When We Talk About Student Debt, We’re Talking About Power
July 31, 2019
By Julie Margetta Morgan
Student debt cancellation is generating the most online attention out of all of the Democratic presidential candidates’ policy proposals, according to a new analysis. Given that issues like health care or immigration are usually what voters care most about, this is a notable shift. It’s not just the subject of student debt that has captured people’s attention; it’s the fact that student debt is a window into the way power has shaped our economy.
The last five decades of American policymaking have been marked by a vicious cycle: the rejection of public power as a way to serve the majority and the rising concentration of private power in the economy and our democracy. In higher education, this reality is made evident by increasing levels of student loan debt and the decline of publicly subsidized college. The existence of federal student loans played a key role in allowing government—both at the state and federal level—to abandon its responsibility to adequately fund public higher education and guard against tuition increases. Policy experts and economists helped fuel this shift by promoting the notion that student loans were a good way to pay for higher education for those who could not afford it. They reasoned that taking on debt to earn more degrees was a good investment because it would pay off in higher earnings down the road.
That premise turned out to be dead wrong. The experts who promoted the virtues of student loans focused on the college wage premium, or the difference between what a person would earn with or without a college degree. But that gap has grown due to decreased earnings for those with only a high school diploma, not increased earnings for those who went to college. As a result, the wage premium shows us that taking on debt is helping borrowers tread water, not get ahead. A better way to judge the value of student debt is to look at whether it has had a positive effect on earnings overall; if borrowers are taking on debt for educations that yield higher earnings, we should a positive change in households’ earnings overall. Despite the fact that borrowers took on an additional $1.2 trillion in debt between 2000 and 2017, the distribution of earnings changed very little during this time. All that debt and education did very little to boost households’ earnings.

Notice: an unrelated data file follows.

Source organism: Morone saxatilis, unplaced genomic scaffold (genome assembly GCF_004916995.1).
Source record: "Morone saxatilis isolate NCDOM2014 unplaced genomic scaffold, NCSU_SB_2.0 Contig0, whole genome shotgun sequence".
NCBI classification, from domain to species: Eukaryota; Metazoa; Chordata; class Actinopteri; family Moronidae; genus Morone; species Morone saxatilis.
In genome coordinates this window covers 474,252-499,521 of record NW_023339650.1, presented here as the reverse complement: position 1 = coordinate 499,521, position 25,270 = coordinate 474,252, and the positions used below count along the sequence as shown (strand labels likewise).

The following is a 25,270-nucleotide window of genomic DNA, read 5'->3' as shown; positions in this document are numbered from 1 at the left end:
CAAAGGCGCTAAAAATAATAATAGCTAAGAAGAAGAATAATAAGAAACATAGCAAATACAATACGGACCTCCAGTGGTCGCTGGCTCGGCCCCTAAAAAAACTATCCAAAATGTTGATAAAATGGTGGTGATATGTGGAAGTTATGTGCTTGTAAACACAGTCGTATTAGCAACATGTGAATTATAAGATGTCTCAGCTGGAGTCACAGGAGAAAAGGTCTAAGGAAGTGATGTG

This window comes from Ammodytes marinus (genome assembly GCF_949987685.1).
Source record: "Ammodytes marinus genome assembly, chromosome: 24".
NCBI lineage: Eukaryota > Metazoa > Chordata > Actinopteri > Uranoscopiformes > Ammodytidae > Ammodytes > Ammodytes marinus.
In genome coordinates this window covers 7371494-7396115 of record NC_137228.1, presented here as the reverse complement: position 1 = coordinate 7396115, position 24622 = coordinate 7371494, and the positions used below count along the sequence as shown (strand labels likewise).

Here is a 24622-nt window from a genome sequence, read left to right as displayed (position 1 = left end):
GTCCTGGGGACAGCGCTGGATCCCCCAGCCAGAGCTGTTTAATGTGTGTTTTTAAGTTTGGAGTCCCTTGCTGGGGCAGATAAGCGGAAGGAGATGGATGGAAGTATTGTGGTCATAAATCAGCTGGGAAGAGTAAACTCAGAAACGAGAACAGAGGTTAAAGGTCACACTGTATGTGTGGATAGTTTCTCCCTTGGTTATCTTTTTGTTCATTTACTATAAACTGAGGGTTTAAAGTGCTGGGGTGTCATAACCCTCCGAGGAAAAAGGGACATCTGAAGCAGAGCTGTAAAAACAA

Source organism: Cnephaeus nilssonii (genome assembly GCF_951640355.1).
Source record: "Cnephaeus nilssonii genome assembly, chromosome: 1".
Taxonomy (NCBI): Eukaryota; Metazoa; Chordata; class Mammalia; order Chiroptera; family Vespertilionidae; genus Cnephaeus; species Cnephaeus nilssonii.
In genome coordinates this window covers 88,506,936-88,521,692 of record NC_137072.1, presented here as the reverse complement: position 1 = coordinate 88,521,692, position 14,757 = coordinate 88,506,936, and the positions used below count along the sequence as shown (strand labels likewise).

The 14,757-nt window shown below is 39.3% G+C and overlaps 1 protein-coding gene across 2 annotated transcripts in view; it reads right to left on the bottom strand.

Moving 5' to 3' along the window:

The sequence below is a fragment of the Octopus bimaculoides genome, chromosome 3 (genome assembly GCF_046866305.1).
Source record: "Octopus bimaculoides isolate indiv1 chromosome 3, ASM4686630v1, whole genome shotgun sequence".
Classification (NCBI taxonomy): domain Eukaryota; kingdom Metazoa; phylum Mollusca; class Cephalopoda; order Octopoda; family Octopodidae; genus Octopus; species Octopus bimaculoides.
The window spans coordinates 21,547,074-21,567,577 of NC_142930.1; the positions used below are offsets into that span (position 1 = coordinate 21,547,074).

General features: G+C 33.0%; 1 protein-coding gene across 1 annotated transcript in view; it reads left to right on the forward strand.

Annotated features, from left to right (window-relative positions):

At the same time that student debt helped fuel the decline of higher education as a public good, it also acted as a tool for building private power. Student loans have been an enormous opportunity for extraction by financial institutions. The now-defunct federally guaranteed loan program, the Federal Family Education Loan Program, allowed private banks to profit from federal subsidies—and, in the wake of the financial crisis, a government bailout. Its replacement, the Direct Loan program, pours hundreds of millions of dollars into servicers and contractors who routinely break the rules, hurt borrowers, and yet continue to profit from taxpayer dollars. These companies, in turn, employ powerful lobbyists who work to reinforce the continuation of this broken system.
The shift to debt financing has been most troubling because it has deepened racial inequities. For young Americans, student loan debt is a significant factor in the racial wealth gap between Black and white people. The disparities between Black and white students are compounded at every step of the student debt life cycle: Compared to white borrowers, Black students are more likely to need to borrow; more likely to borrow more money; less likely to pay down their principal; twice as likely to default on their debt; and less likely to pay down their principal.
Student debt is not only a tool in the erosion of public power, the accumulation of private power, and the entrenchment of racial inequality, but it is also a symbol of the overall power imbalances in our economy. When employers have too much power—due to both lax antitrust enforcement and policies that inhibit worker power—they can demand higher levels of education without having to offer higher wages. When our laws systematically undermine the wealth and power of communities of color, they continue to be subject to discrimination that shapes their access to education and their ability to get jobs commensurate with their skills. And when policymakers are beholden to donors with far too much economic and political power, our government ends up pursuing tax cuts and bailouts for those at the top while claiming to not have the resources to invest in everyone else.
When audiences cheer on student debt relief plans at town halls and rallies, they do it because canceling debt would benefit them and their families. It’s likely that they also do it because they can feel the effects of these unjust power dynamics in their lives, and they are eager to hear our leaders acknowledge and address them. Once policymakers acknowledge power imbalances and actively seek to correct them, they can address Americans’ pressing needs and work toward the kind of structural change that will build a more fair, inclusive economy for us all.